Second step in this trip in the French vineyards: the Bordeaux vineyard! Located in Gironde, this terroir is full of secrets…
How well do you know the Bordeaux vineyard?
The Bordeaux vineyard has a surface area of 117,500 hectares of vines with 40 AOC (Protected Designation of Origin) and 2 IGP (Protected Geographical Indication). Planted on clay-limestone, gravelly and sandy soils, the grape varieties are for red wines: Merlot, Cabernet Sauvignon and Cabernet Franc; and for white wine: Semillon, Sauvignon and Muscadelle.
Thanks to its proximity to the Atlantic Ocean, the vineyard benefits from an oceanic climate: winters are mild and humid and summers are not too hot.
A few numbers
• There are around 8,650 chateaux in the Bordeaux vineyard, 300 trading houses and 93 brokers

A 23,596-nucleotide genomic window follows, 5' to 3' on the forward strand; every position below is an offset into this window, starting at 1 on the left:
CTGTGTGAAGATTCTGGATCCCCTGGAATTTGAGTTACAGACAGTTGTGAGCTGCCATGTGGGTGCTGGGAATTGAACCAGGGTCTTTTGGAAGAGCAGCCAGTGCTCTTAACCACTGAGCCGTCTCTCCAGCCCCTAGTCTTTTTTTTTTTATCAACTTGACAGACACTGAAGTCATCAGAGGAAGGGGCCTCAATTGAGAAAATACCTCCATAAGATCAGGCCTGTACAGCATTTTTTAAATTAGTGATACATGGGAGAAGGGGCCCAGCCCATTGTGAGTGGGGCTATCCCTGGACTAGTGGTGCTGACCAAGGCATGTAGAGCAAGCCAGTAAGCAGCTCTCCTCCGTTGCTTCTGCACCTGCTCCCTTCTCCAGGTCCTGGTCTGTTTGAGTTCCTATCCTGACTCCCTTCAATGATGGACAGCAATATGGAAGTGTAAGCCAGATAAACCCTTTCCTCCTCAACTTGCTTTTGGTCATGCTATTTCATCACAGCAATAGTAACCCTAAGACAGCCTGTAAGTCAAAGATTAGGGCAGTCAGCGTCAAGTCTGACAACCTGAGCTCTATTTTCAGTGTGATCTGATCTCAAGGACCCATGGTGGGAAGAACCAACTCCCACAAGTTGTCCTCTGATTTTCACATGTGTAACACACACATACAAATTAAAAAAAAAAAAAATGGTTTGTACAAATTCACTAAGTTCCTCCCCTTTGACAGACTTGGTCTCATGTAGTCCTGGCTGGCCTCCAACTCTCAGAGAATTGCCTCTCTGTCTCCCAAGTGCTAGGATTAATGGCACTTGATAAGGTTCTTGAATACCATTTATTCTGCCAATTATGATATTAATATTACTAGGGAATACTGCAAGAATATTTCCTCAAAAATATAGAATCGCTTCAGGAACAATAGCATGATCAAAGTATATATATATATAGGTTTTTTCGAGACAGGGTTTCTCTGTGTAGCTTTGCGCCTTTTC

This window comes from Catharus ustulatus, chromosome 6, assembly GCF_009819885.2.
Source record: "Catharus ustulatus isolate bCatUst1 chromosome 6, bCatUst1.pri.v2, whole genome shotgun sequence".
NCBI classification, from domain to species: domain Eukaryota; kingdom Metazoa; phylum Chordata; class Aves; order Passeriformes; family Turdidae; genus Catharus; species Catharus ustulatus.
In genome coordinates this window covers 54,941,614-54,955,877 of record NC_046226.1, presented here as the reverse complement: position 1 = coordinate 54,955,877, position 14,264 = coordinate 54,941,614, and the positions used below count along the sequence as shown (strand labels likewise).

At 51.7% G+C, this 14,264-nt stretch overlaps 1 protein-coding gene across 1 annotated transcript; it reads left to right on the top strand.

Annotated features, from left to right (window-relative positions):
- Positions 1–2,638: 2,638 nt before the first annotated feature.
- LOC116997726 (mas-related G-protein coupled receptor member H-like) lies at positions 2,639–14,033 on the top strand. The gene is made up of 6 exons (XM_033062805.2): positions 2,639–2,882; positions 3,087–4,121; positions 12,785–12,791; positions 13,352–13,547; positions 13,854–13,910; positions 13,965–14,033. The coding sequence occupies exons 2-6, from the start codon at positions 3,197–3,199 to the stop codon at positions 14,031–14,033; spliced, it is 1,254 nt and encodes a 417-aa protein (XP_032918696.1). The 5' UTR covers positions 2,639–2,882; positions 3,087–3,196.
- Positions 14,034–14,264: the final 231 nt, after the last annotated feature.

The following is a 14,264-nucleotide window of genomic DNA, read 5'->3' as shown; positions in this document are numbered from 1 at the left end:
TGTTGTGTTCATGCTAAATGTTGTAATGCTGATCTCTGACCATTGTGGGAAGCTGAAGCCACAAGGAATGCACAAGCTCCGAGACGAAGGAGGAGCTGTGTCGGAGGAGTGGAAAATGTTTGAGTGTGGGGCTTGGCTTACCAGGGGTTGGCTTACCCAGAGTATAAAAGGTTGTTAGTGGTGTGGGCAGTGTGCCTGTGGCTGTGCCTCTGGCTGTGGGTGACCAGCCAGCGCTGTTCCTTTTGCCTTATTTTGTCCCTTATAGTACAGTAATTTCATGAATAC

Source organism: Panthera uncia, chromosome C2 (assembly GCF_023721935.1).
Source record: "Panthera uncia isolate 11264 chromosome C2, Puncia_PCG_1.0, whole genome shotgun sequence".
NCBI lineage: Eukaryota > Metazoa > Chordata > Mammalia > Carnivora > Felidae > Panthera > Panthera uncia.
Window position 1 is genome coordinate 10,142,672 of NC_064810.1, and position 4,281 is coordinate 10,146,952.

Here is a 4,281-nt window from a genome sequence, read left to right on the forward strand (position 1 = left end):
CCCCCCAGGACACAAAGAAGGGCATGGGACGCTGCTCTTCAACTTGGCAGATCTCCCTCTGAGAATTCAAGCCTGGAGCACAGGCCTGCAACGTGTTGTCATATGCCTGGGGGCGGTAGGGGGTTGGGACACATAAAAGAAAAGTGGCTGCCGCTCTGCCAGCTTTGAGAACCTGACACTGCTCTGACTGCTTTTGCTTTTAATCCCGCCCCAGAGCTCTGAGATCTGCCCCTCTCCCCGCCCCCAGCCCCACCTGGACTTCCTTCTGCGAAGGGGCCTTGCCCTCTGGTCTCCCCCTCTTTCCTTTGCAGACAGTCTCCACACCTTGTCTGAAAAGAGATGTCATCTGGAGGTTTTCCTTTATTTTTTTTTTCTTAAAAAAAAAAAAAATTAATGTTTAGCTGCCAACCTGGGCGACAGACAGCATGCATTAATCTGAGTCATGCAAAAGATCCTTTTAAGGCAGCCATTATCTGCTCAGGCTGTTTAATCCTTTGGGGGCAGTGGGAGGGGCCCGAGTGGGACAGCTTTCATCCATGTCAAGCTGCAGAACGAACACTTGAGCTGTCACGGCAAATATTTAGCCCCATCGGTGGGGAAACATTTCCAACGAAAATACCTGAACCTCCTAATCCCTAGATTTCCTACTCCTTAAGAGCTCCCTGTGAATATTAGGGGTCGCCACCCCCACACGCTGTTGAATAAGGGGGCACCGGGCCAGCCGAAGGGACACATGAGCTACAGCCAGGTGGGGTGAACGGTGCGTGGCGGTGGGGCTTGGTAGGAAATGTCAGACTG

•;Production distributioon: 89% red and rosé wine, 11% dry and sweet white wine
• The vineyard is separated into 6 regions: Médoc, Blaye et Bourg, Libournais, Entre-Deux-Mers, Graves et Sauternais, Bordeaux et Bordeaux Supérieur
•;The INAO (national institute for the origin and quality) recognized the first wine appellation on July 30th 1935
On the landscape side, the Bordeaux vineyard comes to life around two rivers: the Garonne and the Dordogne which flow into the Gironde Estuary at the Pointe de Grave. The relief of the Médoc plateau is not very pronounced and is well protected by the Landes Forest, just like Graves and Sauternes. Whereas to the east of Bordeaux, the vineyards of Saint-Emilion and Pomerol are higher, at around 100m altitude, with more pronounced valleys.
The classification des Grands Crus Classés de Bordeaux de 1855
The 1855 classification was established at the request of Napoleon III in order to present Bordeaux wines at the Universal Exhibition held in Paris that same year. Naturally developed around the four “premiers crus” which already had a great reputation at the time for their quality, the classification was for : Haut-Brion, Lafite, Latour and Margaux.